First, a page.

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  3. I don’t believe Johnson will win in the electoral college. However, I do believe he can win a few states in the election. If he can win a few states, it could push the election into the House of Representatives. Here’s where it would get interesting. Article 12 states that each state gets 1 vote, meaning the state’s delegation to the House would determine how they would vote. Thirty-three state delegations are majority Republican, 14 are majority Democrat, and 3 are evenly split. Trump would need 26 of those 33 states to vote for him to win the presidency. Here’s the thing, 9 of those 33 are those western states you refer to. Now, if the election goes to the House, Hillary has no chance with only 14 states with a Democrat majority. But, if she decides that she’ll do anything to prevent a Trump Presidency, she could try and convince those state delegations to support Johnson. Take the 3 that are evenly split (Maine, New Hampshire, and New Jersey) and the 14 that are Democrat majority (California, Connecticut, Delaware, Hawaii, Illinois, Maryland, Massachusetts, Minnesota, New Mexico, New York, Oregon, Rhode Island, Vermont, and Washington) and you get a total of 17. To reach the magic number of 26, 9 more states would have to vote for Johnson (Alaska, Arizona, Colorado, Idaho, Montana, Nevada, North Dakota, South Dakota, Utah, and Wyoming). And, for a final monkey wrench, then the House of Representatives would decide who the Vice President is. With 33 Republican delegations, it’s highly possible in this scenario that those states would vote Mike Pence in as Vice President.

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    • I don’t know that Rand Paul would ever endorse Johnson to Kentucky. While fiscally conservative, Johnson is socially moderate to liberal, supporting pro-choice and gay marriage, etc. Those two topics alone would not sit well with the majority of Kentucky voters, in my opinion.

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    • Rand Paul would still like to run for president as a Republican. No serious Republican will support Johnson. Some like Jeb and Mitt will hint at it, but it would kill anyone within the party to openly support him.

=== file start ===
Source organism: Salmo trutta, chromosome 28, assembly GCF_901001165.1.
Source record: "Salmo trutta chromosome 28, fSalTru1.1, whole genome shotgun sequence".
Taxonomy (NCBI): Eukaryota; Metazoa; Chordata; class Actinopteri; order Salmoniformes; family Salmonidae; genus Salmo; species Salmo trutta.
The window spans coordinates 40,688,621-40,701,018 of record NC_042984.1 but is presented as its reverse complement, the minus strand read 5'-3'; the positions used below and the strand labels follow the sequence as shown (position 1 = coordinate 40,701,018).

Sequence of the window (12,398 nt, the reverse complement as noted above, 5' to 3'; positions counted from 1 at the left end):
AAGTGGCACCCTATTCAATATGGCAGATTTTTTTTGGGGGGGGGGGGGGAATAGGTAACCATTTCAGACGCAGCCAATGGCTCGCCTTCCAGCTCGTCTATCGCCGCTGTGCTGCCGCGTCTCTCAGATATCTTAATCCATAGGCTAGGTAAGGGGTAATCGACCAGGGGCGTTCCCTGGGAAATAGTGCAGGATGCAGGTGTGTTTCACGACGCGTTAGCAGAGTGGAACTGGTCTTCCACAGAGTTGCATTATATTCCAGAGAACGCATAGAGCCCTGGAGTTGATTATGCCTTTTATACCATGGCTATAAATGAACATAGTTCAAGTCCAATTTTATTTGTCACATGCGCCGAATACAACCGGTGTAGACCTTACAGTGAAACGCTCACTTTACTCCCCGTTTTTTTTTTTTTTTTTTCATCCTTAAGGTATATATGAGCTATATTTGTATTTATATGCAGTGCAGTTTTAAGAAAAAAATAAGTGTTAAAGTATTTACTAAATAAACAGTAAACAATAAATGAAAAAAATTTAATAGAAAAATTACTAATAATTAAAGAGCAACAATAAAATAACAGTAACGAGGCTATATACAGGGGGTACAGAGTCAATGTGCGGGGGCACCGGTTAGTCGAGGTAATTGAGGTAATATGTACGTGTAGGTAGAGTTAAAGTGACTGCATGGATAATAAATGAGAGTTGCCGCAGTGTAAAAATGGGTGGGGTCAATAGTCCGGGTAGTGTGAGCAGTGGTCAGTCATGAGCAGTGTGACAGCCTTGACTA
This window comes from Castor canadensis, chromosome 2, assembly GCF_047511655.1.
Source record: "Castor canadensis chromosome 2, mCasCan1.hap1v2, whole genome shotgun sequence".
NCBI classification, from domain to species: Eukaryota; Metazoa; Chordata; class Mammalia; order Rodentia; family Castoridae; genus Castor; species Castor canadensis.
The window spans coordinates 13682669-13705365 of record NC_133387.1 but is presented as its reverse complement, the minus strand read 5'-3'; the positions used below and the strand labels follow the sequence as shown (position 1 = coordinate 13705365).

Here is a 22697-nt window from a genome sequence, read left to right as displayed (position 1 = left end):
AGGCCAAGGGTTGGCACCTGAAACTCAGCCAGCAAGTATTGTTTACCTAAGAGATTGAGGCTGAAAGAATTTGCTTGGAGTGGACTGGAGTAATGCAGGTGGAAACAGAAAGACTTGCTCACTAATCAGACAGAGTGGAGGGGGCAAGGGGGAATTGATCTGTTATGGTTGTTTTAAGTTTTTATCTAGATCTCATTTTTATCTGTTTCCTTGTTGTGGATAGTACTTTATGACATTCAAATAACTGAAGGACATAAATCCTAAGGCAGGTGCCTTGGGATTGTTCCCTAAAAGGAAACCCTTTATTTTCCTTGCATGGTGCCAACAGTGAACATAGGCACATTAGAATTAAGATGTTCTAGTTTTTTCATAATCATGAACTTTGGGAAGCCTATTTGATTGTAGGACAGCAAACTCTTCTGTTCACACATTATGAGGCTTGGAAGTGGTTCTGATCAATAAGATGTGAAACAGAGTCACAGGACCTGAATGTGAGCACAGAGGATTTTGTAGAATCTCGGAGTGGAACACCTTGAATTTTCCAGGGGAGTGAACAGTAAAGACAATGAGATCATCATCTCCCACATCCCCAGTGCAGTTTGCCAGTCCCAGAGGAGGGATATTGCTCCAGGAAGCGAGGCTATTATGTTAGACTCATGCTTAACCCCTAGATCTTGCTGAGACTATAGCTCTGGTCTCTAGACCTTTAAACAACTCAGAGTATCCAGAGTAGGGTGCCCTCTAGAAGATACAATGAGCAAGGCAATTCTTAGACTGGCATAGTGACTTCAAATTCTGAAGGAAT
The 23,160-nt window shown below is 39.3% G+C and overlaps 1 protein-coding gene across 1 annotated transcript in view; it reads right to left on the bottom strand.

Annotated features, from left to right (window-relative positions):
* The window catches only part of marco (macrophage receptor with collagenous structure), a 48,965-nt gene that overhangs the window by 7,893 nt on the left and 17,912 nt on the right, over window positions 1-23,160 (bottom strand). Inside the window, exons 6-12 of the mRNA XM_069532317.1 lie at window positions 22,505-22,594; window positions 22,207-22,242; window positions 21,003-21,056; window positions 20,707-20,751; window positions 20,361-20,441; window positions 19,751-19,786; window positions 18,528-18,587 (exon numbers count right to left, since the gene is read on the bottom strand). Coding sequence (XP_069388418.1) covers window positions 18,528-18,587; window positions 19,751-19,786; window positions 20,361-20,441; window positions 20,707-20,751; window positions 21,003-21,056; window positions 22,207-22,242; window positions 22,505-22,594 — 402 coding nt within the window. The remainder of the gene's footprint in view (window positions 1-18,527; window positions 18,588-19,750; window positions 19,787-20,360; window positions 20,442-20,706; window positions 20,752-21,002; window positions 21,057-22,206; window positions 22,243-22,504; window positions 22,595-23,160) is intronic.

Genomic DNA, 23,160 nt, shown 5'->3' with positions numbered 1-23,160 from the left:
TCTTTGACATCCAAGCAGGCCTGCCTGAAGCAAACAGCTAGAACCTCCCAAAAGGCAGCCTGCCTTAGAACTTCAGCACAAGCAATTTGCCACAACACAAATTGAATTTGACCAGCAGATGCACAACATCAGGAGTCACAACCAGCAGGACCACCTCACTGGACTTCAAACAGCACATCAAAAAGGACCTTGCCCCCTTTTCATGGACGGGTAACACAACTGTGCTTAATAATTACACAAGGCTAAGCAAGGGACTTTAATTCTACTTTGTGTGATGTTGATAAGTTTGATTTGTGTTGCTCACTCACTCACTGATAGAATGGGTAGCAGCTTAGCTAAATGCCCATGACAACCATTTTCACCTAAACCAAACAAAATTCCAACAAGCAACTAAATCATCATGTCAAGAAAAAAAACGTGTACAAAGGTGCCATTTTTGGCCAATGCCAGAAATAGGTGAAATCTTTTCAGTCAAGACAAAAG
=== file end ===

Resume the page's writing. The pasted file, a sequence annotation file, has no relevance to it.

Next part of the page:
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    • Rand is up for re-election in November. He can’t risk alienating himself to his very much pro Trump constituency with a Johnson endorsement. It’s risky enough that he skipped out on the RNC.

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  4. Your low delegate states I believe are possible options, but he has to be out and on the ground there, mobilize strong teams, and never take his foot off the gas. Look at the FiveThirtyEight model and see the light shades of blue and red, cross match with low delegate count, and you have your primary targets. The problem with your bigger targets is that while mood and even belief in Johnson may be rising, the major party candidates will be spending a lot of time and money, and we know local and national press will be focused on them as well. So, the story will go to ‘fear the other, fear the Johnson as he is putting votes into the other’s pocket.

    You don’t run to lose, that is given. But there are many ways to win. First get any and every one of those target rich ‘light red/blue’ states you can and gum up the works sending things to Congress. Second is get more than 5% of the popular vote. So, CA, NY – grab those GOP voters that don’t want to vote Trump but can’t tip to anyone else for a spot and vote Johnson. Those Sanders supporters as well. The same in Texas and the like for states tied to Trump and frustrated Clinton voters or Cruz supporters. The war chest of the Dems is so big, they can cover every message put out there, we need money, but we are small and we need to use every advantage to get there, and matching funds will help.

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  5. Welcome to hillary land this is the same crap that got her husband elected. Might as well bend over and kiss our busts goodbye. This is pathetic.

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    • This is the whining I hear from both major parties. In fact Johnson/Weld are taking more votes from $hillary than from Trump. If you don’t understand why that’s possible and think Libertarians are just Republican-lite, then you need to consult a Nolan Chart of politics and think on it.

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  6. I largely agree with Scott Whalen’s scenario (except the Senate picks the VP) and with the author that Johnson needs to win many Western states, but I would drop Michigan, Ohio, Virginia, Pennsylvania and Florida out of the prediction. Trump and Clinton will be fighting hard for those, and it will be impossible for Johnson to get press or many votes there. However, I would add, Oregon, Arizona, N Dakota, S Dakota, Minnesota, Wisconsin, Maine, and Kansas. Basically, Cruz (anti-Trump) and Bernie (anti-Clinton) states. Doesn’t matter the size of the state. If Johnson gets as many states as Trump and keeps Clinton from the Presidency, the House will pick a former Governor who pledges to work with them over a bully who will berate them for 4 years.

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  7. If we reach a point where this is even a remote possibility, then I would add Indiana into the mix. They probably have the strongest LP in the country. LP candidates are regularly included in debates and the LP is viewed as a legitimate political party.